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"Amazons of the Avant-Garde"
1999-07-10 until 1999-10-17
Guggenheim Museum, Berlin
From July 10 to October 17, 1999, Deutsche Guggenheim Berlin will present Amazons of the Avant-Garde, an exhibition featuring the work of six Russian women who, in the first quarter of the twentieth century, made significant contributions to the development of modern art: Alexandra Exter, Natalia Goncharova, Liubov Popova, Olga Rozanova, Varvara Stepanova, and Nadezhda Udaltsova. The exhibition will feature more than 70 paintings and works on paper, which have been drawn from over 30 public and private collections, including 16 Russian regional museums. Many of these works are being shown for the first time in the West. Organized by the Solomon R. Guggenheim Museum for Deutsche Guggenheim Berlin, the exhibition will travel to the Royal Academy of Arts, London; the Peggy Guggenheim Collection, Venice; and the Solomon R. Guggenheim Museum, New York.
The Guggenheim Museum has an illustrious history in collecting and presenting the art of the Russian avant-garde, said Thomas Krens, Director of the Solomon R. Guggenheim Museum. This exhibition brings together some of the most distinguished masterpieces of the period, and offers a fresh and insightful approach to the subject. We are grateful to Deutsche Bank for its unwavering support of this project, as well as its sponsorship of the exhibitions international tour.
Deutsche Bank has had a long involvement with the art and culture of Russia, said Dr. Rolf-E. Breuer, Chairman of Deutsche Bank. With this exhibition, we are proud to be able to present the innovative achievements of the Russian avant-garde in a new and exciting light. This is work of the highest order, for it provides not only pleasure but intellectual stimulation.
While the remarkable aesthetic achievements of the early twentieth-century Russian avant-garde have been well-documented in recent years, one essential component still remains to be recognized: the unprecedented number of women artists actively involved in the movement. Never before in the history of Western art had women played so vital a role in the formation of a radical cultural enterprise, one that redefined traditional aesthetic values and remapped age-old divisions between art and life. The six artists featured in this exhibition all shared what one of them, Olga Rozanova, described as a drive to discover wholly new bases of artistic creation. In so doing, each developed an original, independent style that broke new ground in the fine and applied arts.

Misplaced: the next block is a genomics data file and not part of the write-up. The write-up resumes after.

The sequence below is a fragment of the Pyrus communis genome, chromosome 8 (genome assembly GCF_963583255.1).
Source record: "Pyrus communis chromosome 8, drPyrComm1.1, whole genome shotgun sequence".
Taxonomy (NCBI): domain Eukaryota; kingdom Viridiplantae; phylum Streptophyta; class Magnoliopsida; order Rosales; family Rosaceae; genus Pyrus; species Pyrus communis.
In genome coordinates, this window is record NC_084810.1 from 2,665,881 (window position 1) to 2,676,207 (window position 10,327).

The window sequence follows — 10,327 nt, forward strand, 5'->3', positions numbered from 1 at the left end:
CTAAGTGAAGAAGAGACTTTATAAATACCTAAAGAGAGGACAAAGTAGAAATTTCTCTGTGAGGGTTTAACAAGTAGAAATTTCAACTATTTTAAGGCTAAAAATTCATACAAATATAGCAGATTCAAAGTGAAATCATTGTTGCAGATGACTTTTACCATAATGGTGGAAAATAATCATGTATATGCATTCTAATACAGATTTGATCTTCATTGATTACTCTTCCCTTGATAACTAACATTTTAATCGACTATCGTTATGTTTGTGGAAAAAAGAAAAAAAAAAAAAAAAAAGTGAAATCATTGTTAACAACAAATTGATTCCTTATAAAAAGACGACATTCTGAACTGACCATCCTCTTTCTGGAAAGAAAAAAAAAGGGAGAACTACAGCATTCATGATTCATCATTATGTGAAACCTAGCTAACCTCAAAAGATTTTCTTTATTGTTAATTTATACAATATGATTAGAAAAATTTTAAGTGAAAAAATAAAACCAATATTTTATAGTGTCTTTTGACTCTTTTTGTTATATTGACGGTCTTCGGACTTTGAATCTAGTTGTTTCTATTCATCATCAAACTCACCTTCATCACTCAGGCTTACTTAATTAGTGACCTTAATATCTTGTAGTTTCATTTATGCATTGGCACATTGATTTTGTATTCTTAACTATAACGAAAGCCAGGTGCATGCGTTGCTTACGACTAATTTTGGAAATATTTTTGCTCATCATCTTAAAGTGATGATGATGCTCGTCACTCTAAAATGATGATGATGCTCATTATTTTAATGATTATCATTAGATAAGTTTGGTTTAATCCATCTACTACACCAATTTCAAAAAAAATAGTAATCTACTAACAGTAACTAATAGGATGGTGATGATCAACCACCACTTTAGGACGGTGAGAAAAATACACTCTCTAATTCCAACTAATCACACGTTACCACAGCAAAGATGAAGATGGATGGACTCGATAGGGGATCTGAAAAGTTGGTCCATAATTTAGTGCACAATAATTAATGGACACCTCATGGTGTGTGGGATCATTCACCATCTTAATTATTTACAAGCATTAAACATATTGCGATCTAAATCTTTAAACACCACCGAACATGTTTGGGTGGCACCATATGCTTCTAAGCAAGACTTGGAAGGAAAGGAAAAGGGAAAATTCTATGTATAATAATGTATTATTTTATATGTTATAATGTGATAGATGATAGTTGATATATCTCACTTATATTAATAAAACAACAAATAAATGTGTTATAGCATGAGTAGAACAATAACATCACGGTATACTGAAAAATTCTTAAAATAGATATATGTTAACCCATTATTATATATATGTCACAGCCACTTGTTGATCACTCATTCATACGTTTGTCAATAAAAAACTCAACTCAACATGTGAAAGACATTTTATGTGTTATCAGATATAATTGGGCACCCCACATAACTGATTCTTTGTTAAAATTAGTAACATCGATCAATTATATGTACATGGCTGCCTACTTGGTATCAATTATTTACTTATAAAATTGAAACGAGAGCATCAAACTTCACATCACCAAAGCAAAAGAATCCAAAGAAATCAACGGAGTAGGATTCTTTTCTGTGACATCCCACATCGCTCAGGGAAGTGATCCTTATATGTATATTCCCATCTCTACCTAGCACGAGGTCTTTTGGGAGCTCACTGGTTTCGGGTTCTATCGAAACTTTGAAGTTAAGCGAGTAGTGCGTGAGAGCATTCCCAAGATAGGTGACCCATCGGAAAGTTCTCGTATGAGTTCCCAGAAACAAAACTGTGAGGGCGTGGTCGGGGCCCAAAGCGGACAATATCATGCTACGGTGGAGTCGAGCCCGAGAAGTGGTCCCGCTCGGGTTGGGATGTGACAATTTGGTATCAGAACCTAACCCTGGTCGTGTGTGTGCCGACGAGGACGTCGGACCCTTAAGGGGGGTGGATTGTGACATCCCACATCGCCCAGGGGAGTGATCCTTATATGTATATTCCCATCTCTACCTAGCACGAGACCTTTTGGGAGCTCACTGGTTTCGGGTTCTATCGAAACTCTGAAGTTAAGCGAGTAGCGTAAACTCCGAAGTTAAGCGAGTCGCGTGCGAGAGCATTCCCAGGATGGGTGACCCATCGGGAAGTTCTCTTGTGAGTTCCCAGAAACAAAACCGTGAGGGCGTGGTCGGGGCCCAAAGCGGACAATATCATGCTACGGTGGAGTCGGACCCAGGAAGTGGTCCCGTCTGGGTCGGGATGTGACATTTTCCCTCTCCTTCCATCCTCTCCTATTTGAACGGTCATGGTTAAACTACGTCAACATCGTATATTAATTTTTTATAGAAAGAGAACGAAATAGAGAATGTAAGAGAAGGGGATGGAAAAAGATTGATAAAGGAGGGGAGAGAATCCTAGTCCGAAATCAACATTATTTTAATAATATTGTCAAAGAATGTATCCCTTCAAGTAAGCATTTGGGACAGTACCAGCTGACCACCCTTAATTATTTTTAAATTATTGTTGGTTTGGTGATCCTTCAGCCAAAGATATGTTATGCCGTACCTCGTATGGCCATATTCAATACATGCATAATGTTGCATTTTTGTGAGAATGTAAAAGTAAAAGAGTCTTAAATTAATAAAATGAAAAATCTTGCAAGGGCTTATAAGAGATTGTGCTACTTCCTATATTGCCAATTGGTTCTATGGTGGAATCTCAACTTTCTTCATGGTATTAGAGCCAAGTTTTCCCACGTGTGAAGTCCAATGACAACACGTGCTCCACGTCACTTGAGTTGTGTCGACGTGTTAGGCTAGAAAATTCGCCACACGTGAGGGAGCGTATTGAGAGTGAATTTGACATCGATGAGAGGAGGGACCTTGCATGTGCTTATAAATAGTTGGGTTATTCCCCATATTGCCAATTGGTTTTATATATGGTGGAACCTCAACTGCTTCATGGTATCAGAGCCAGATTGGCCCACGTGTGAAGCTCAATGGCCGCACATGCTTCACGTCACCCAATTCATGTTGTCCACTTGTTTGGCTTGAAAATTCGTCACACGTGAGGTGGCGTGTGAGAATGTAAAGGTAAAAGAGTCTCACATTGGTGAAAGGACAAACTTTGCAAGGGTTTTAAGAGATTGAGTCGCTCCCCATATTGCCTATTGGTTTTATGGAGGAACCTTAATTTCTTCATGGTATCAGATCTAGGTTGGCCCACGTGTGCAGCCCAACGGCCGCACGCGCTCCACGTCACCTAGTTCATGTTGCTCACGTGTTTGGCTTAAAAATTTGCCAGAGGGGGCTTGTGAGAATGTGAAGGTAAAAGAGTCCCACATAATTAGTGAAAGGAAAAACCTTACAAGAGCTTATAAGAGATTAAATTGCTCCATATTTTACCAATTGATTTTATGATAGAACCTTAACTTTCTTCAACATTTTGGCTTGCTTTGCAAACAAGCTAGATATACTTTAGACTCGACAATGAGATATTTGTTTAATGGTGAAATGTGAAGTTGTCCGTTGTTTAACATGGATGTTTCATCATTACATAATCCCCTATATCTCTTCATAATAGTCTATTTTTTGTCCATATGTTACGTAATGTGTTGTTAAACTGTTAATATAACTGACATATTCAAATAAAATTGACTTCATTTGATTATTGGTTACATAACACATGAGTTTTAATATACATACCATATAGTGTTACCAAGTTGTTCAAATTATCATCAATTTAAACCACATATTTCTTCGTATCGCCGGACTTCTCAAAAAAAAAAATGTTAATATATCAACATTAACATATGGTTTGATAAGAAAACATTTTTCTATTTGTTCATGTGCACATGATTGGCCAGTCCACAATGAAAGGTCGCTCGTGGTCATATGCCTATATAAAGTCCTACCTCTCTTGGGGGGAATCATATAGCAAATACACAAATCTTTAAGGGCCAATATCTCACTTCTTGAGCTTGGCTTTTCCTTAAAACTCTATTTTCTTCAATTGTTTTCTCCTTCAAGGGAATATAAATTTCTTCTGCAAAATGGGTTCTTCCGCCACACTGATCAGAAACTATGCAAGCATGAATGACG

Structured around surveys of each of the artists discrete but related oeuvres, the exhibition will trace the evolution of modern Russian art. The art of the Russian avant-garde flourished from the turn of the century through the mid-1930s and was one of the most vital and prolific chapters in the history of modern art. The range of invention and artistic practices represented by the different movements and schools that emerged under its aegis remains unparalleled today. Russian art of the early twentieth century was informed both by an assimilation of European vanguard ideas such as Dada, Futurism, and Cubism and by indigenous traditions such as folk and primitive art. Moreover, Russian modernism was inherently non-hierarchical, with many artists exploring ideas in painting at the same time they were involved with design for the applied arts, theater, film, fashion, and the graphic arts.
Exter, Goncharova, Popova, Rozanova, Stepanova, and Udaltsova rarely formulated or championed particular social and political ideologies. Just as the Russian avant-garde was a collection of disparate styles and viewpoints, these artists were of different philosophical schools and had different social aspirations and aesthetic convictions. What united them was their support for the idea of cultural renewal and their rejection of what they considered to be outmoded aesthetic canons.
The exhibition is co-curated by John E. Bowlt, University of Southern California, Los Angeles; Zelfira Tregulova, independent curator, Moscow; and Matthew Drutt, Solomon R. Guggenheim Museum, New York.
The catalogue is edited by John E. Bowlt and Matthew Drutt and features essays by Natalia Adaskina, Charlotte Douglas, Ekaterina Dyogot, Laura Engelstein, Nina Gurianova, Georgii Kovalenko, Alexander Lavrentiev, Olga Matich, Nicoletta Misler, Vasilii Rakitin, Dmitrii Sarabianov, and Jane Sharp. Fully illustrated, it will be available in German, English, and Italian for a price of DM 59.
The Deutsche Guggenheim Berlins Edition No. 8 presents a sporting dress based on an ink drawing by Varvara Stepanova in 1923. In a limited number of 300 pieces a workout suit for the 21st Century has been manufactured. Using the most modern functional materials as Lycra Power adidas produced the exclusive Edition for the Deutsche Guggenheim Berlin.
In conjunction with Amazons of the Avante-Garde the Deutsche Guggenheim Berlin introduces a series of films about the Russian avant-garde starting on August 27, 1999 in the Arsenal Cinema. Amazons of the Avant-Garde in the Cinema, which was specially compiled for the Deutsche Guggenheim Berlin by the Freunde der Deutschen Kinemathek e. V. Berlin, presents avant-garde films featuring the actress Alexandra Khokhlova, montages by Esfir Schub and Jellsaveta Svilova, as well as a hitherto unknown film by Lilja Brik. Jakov Protasanovs science fiction film Aelita, made in 1926 with space costumes by Alexandra Exter, is also part of the program.
Please look at the brochure for the detailed information on the extensive supporting program of the exhibition.